51 Best Sights in Madeira, Portugal

Blandy's Wine Lodge

Fodor's choice

The Blandy family has been making Madeira wine for more than 200 years. At Blandy's Wine Lodge, visitors can hear how the wine is made, visit the wine cellars, see the wine museum, and listen to tales about Madeira wine from knowledgeable guides. There's plenty of time for a generous tasting at the end of the visit.

Cabo Girão

Fodor's choice

At 1,900 feet, Cabo Girão is on one of the highest sea cliffs in the world, and the observation platform—with a clear glass floor so you can gaze straight down—gives you a bird's-eye view down to the coast. From here you can see the ribbons of terraces carved out of steep slopes where farmers daringly cultivate grapes and garden vegetables. During high season, the walkway can get crowded with bus tours, so get there early if you want to beat the crowds.

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Carreiros do Monte

Fodor's choice

The village of Monte is home to one of Madeira's oldest and most eccentric attractions: a snowless sled ride down the mountain. The toboggan sleds were first created to carry supplies from Monte to Funchal. Nowadays the rides are just for fun, and no visitor to Madeira should miss out on this white-knuckle adventure.

Dressed in white and wearing goatskin boots with soles made of rubber tires, drivers line up on the street below the Igreja de Nossa Senhora do Monte. Resembling big wicker baskets, the sleds have wooden runners that are greased with pig fat so they'll go even faster. Two drivers run alongside the sled, controlling it with ropes as it races downhill on a 10-minute trip halfway to Funchal. At the end of the ride there are several souvenir shops where you can pick up a photograph of yourself taken by a sneaky photographer shooting you somewhere on the ride. To get back to Funchal, walk about 1 km (½ mile) or take one of the many waiting taxis.

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Eira do Serrado

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About 16 km (10 miles) northwest of Funchal, this miradouro (viewpoint) overlooks the Grande Curral, once thought to be the crater of a long-extinct volcano in the center of the island. Local legend says the surrounding peaks are the fortress of a princess who wanted to live in the clouds so badly that her father—the volcano god—caused an earthquake that pushed the rocky cliffs high into the sky. Today the views are breathtaking in all directions; you can appreciate them even more if you stay the night or dine at the panoramic Eira do Serrado Hotel & Spa. If you are driving here from Funchal, head north toward Curral das Freiras and turn at the sign for Eira do Serrado. The roads do get a little narrow and nerve-wracking at times, but they're worth embracing for the view.

Fundacao Livraria Esperança

Fodor's choice
This amazing bookshop is one of the oldest and largest in Portugal. As you walk through the twisting corridors over three different floors, you'll find it hard to find any empty spots on the shelves or walls. There are over 100,000 different titles lining every inch of this shop from top to bottom, pinned neatly to every available space. The books are almost all written in Portuguese, so unless you're a native speaker, this shop is more a place to marvel at the literary beauty than buy anything, but it's well worth visiting to get lost among a world of fiction.

Jardim Botânico da Madeira

Fodor's choice

The Botanical Garden is on the grounds of an old plantation 3 km (2 miles) northeast of Funchal. It's home to more than 2,000 well-labeled plants—including anthuriums, bird-of-paradise flowers, and a large cactus collection—hailing from four continents. From the grounds, it is possible to savor wonderful views of Funchal, and check out the petrified trunk of a 10-million-year-old heather tree. There's also a natural history museum and a small birds garden. You can get here on Bus 29, 30, 31, or 31A, or you can ride the cable car, departing from the small hilltop settlement of Monte.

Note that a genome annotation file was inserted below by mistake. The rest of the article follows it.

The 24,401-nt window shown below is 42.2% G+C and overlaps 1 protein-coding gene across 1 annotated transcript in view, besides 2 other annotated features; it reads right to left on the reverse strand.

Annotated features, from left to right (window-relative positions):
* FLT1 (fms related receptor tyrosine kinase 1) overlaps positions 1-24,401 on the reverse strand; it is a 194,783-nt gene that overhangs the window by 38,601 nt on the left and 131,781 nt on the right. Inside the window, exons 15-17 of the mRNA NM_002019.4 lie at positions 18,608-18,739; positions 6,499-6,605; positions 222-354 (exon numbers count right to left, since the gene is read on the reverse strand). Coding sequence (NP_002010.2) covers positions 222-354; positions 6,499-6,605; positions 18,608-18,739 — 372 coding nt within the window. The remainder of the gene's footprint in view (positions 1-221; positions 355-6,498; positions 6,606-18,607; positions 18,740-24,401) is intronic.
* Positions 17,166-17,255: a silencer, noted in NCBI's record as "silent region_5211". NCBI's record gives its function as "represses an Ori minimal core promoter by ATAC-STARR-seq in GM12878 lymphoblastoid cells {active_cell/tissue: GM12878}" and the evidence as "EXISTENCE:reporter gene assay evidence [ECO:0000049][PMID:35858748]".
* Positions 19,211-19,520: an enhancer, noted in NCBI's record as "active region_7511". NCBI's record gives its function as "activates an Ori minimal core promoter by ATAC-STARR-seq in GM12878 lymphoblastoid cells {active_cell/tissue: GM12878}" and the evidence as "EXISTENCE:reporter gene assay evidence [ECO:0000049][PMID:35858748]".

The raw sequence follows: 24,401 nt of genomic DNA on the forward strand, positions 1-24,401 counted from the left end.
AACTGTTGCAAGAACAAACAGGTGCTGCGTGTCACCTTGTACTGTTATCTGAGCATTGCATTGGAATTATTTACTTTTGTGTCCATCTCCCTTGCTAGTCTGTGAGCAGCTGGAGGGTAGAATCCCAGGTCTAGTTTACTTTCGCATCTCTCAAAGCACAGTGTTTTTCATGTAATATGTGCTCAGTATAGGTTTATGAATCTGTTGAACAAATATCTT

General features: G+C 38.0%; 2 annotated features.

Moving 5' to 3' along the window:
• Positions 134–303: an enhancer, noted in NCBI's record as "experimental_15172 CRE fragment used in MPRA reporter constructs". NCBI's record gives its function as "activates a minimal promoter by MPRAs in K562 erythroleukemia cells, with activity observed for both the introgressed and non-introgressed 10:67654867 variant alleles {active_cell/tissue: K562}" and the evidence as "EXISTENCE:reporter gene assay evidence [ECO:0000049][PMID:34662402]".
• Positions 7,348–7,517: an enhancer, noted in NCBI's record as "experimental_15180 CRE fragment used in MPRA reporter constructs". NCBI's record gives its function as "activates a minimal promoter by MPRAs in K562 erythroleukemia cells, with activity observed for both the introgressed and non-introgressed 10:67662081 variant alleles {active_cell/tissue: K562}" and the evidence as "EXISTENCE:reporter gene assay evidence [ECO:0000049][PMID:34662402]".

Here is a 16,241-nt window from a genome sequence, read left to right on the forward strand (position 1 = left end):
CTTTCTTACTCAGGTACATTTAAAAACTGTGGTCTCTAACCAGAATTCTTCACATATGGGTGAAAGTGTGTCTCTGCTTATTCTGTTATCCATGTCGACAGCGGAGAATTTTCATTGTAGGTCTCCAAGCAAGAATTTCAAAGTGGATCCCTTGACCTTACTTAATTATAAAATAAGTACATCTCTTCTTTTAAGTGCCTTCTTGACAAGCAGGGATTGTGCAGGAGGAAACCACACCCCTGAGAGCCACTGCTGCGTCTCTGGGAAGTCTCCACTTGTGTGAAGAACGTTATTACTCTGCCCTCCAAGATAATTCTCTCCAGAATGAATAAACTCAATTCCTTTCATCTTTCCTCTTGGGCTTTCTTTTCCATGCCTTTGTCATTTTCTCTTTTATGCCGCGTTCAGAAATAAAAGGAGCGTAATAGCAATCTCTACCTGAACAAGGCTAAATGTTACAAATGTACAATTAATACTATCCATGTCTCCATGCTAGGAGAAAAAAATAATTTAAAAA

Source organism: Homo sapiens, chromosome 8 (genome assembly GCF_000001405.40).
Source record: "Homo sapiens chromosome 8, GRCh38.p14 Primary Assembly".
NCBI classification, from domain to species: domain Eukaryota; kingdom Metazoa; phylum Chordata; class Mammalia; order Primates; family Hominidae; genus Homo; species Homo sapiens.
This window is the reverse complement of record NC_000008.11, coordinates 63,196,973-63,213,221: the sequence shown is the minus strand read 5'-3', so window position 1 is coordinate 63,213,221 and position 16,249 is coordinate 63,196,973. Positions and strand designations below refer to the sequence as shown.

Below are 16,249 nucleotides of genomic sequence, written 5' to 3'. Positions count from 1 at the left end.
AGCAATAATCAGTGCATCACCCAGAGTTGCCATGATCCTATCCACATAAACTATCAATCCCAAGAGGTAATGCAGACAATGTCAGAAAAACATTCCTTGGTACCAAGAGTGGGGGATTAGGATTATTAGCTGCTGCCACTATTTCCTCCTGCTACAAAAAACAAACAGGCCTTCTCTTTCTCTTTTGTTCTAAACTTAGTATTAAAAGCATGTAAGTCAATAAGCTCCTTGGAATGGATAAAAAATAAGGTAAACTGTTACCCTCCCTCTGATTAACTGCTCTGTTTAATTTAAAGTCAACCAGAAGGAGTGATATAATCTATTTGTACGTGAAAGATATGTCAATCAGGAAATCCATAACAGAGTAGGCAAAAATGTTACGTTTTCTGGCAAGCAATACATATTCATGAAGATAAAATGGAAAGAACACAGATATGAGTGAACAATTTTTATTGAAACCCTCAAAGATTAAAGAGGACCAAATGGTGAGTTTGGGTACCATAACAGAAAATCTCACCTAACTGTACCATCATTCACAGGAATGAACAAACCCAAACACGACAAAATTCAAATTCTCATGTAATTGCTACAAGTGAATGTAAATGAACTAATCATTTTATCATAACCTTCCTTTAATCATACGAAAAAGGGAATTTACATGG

Jardines do Palheiro

Fodor's choice

This 30-acre estate 5 km (3 miles) northeast of Funchal is a lovely spot to see the many colorful plants that bloom year-round in Madeira. Visitors will see hibiscus and bougainvillea most of the year, while jacaranda and bauhinias crop up seasonally. Owned by the wine-producing Blandy family, the manicured gardens make for a pleasant afternoon, and the teahouse here serves delicious homemade cakes and tarts. It's a steep drive—Nos. 36, 37, and 47 buses pass several times a day, and it's a popular stop on organized tours of the island.

Mercado dos Lavradores

Fodor's choice

This vast art deco building will delight architecture buffs, while the interior is a riot of colors and scents. In the center patio of the market, vendors sell orchids, bird-of-paradise flowers (the emblem of Madeira), anthuriums, and other blooms, alongside enormous piles of fruits and vegetables. The bustling lower-level seafood market displays the day's catch. (Note the rows of fierce-looking espada: their huge, bulging eyes are caused by the fatal change in pressure between their deepwater habitat and sea level.) On the upper floor—where you can stand and watch the colorful market scene below—you will find handicrafts and a handful of cafés and coffee shops that offer a chance to refuel with a bica (espresso) and a sandes de carne vinho e alhos (pork, wine, and garlic sandwich).

Miradouro do Paredão

Fodor's choice

For a spot with such impressive views, it's remarkable how few people visit the scenic overlooks at Miradouro do Paredão. One side overlooks the Curral das Freiras and its jagged peaks, while the other looks towards the ocean. The road to reach Miradouro do Paredão is narrow and winding, which scares off the bus tours. You'll be rewarded with almost empty observation decks and some of the most dramatic views on the island from high above the clouds.

Monte Palace Tropical Garden

Fodor's choice